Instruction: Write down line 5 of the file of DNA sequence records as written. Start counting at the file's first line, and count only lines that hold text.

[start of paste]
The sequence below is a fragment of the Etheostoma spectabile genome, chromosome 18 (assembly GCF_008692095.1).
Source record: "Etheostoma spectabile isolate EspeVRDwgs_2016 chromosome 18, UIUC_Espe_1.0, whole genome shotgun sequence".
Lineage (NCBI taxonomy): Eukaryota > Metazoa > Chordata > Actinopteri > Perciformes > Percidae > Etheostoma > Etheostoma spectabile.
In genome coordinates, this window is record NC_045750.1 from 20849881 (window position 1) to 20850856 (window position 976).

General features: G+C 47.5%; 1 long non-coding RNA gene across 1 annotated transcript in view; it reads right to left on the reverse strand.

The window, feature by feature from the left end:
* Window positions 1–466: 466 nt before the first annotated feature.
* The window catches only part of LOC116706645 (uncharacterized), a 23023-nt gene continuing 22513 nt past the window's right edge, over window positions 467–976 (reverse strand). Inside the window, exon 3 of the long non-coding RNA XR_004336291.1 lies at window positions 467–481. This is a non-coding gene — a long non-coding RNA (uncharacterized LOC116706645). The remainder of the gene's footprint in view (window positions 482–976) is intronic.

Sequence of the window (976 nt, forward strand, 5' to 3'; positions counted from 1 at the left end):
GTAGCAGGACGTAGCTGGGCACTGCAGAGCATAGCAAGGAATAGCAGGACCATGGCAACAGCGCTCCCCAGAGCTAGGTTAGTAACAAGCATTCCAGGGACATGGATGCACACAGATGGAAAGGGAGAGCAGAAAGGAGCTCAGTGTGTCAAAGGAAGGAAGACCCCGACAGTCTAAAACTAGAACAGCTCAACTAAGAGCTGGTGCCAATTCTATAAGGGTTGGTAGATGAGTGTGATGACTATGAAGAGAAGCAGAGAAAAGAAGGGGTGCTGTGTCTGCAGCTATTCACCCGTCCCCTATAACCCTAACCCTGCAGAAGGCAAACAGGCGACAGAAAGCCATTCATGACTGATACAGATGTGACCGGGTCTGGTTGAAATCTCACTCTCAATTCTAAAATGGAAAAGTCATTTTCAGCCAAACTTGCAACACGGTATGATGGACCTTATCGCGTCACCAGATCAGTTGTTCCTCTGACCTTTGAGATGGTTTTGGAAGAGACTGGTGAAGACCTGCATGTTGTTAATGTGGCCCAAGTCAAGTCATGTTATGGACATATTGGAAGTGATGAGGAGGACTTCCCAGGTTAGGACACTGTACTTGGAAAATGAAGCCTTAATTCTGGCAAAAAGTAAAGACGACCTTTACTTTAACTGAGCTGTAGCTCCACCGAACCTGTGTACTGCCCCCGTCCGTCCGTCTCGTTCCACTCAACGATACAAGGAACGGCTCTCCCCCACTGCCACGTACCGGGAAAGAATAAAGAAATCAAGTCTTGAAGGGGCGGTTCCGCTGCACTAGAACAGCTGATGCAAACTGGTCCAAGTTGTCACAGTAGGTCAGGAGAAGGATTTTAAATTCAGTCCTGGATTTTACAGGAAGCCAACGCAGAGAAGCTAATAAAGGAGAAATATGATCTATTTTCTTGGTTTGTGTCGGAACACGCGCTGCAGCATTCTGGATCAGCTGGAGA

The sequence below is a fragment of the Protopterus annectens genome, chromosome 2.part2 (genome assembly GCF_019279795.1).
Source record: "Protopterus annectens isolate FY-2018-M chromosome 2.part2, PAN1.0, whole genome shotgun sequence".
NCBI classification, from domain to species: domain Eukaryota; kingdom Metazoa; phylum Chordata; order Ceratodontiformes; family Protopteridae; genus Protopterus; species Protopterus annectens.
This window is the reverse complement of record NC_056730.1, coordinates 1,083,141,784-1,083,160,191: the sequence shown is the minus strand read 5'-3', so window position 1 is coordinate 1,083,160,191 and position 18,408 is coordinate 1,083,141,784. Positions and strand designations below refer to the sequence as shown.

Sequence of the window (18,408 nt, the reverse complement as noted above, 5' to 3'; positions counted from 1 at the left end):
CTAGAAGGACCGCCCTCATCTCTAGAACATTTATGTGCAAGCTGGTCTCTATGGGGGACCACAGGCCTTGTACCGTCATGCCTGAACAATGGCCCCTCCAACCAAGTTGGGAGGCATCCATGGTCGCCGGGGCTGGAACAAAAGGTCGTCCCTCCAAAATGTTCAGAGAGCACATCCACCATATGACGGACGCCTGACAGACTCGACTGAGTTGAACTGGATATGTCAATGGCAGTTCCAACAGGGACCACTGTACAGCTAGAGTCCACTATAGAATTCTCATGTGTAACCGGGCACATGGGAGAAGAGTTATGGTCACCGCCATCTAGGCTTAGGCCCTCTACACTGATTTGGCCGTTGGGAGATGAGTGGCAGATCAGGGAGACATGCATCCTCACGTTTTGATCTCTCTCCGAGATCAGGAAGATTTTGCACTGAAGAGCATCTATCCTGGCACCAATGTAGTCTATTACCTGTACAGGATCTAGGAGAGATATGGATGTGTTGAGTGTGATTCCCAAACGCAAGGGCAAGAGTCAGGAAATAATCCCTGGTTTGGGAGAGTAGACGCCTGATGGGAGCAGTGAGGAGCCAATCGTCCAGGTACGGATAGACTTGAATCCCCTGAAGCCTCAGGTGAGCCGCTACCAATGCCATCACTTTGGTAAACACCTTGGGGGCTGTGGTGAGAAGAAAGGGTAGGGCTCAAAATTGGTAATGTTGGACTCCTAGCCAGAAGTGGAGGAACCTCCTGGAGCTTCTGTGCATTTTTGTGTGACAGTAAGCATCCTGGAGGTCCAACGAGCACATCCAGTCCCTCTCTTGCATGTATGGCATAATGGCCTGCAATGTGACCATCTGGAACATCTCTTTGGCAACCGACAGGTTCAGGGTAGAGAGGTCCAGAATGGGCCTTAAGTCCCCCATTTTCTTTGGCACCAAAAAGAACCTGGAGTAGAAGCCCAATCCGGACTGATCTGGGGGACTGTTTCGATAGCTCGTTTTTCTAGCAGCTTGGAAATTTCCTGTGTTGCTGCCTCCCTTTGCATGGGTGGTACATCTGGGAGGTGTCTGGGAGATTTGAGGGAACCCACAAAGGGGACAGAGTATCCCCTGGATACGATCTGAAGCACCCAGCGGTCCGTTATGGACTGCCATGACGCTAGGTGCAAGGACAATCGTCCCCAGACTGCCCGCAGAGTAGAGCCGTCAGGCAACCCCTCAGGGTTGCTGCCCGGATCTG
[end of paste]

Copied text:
General features: G+C 47.5%; 1 long non-coding RNA gene across 1 annotated transcript in view; it reads right to left on the reverse strand.